Leveraging Your Personal Network to Raise Capital

While getting a loan from something like a bank is a great indicator for the potential your business has to succeed, a bank loan isn’t the be all and end all of raising capital for your business or venture. In fact, I would personally go as far as saying that seeking a business loan from a bank should be your last resort, but apply for one in any case, firstly because you might just get approved, and secondly, even if you’re not planning to take a business loan from a bank, the mere fact that they’re interested in lending you the money is a great indicator to use for the possible success of the business model you want to execute.

The reason why I tend to advise against rushing to the banks for a business loan however is that there are simply much better ways of raising capital, one of which ways is leveraging the power of your personal network. With banks or with any other form of funding (aside from putting up the money yourself, which you probably don’t have if you’re looking to get funding), you will ultimately have to pay back the loan with interest. This means you’re effectively taking on some debt – debt you’ll have to repay whether or not your venture succeeds, which is why they ask for some kind of solid surety.

Things work a little differently with the likes of angel investments though, but what I’m getting at is raising capital in a way that will have that capital coming in as pure profit, taking absolutely nothing away from the contributors to that capital pool. Let’s explore it with a simple example, shall we?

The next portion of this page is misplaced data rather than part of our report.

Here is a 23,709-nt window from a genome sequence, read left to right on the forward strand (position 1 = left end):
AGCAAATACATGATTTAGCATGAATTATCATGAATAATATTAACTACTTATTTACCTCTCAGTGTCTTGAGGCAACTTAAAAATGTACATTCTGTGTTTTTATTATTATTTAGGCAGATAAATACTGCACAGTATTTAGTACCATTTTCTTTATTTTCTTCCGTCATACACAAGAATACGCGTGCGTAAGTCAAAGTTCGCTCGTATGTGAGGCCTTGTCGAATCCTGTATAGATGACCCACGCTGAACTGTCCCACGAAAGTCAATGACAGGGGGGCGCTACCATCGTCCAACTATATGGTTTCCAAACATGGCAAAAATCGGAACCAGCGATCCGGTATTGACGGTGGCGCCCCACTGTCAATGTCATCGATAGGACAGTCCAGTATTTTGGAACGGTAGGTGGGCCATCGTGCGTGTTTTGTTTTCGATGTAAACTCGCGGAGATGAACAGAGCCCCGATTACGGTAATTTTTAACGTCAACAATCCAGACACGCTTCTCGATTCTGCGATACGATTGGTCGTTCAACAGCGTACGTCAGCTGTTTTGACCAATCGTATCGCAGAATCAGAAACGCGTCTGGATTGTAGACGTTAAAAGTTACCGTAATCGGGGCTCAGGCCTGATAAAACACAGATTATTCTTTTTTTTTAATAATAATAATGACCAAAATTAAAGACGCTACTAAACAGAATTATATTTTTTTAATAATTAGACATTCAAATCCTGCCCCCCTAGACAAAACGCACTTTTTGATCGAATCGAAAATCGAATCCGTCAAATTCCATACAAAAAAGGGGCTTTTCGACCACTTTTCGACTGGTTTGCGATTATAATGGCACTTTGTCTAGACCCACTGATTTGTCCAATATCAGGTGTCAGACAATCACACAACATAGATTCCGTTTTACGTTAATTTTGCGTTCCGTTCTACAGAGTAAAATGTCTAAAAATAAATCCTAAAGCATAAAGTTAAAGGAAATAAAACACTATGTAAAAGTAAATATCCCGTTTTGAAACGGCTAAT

First you would proceed to build your network or leverage one which already exists, like perhaps the 300 or so of the 600-average number of Facebook friends you have who live within touching distance. Survey them to find out what it is which they all buy in common, such as how everybody buys bread everyday and then proceed to become the supplier of their loaves of bread each morning, perhaps delivering door-to-door.

You would stock the bread with pre-collected money and then keep the profits, in this way watching your capital pool grow very quickly as pure profit!

Ultimately, what your practical simulation of small business budgets in this way does, using data which is as close to reality as possible, is it ensures that you can make a growing success out of the implementation of the business you will have started, following the funding you managed to raise through the leveraging of your personal network. The reason why it’s important to emphasise a growing success is because as is the natural course of action, many of those people in your personal network from whom you will have raised the capital are going to want to follow suit and effectively saturate that capital-raising source.

So you now have the template on how to raise the capital, effectively from nothing, but once you have it in your possession then you need to deploy it wisely in order for you not to have to try and start all over again. By then, as suggested, the market will have already been saturated.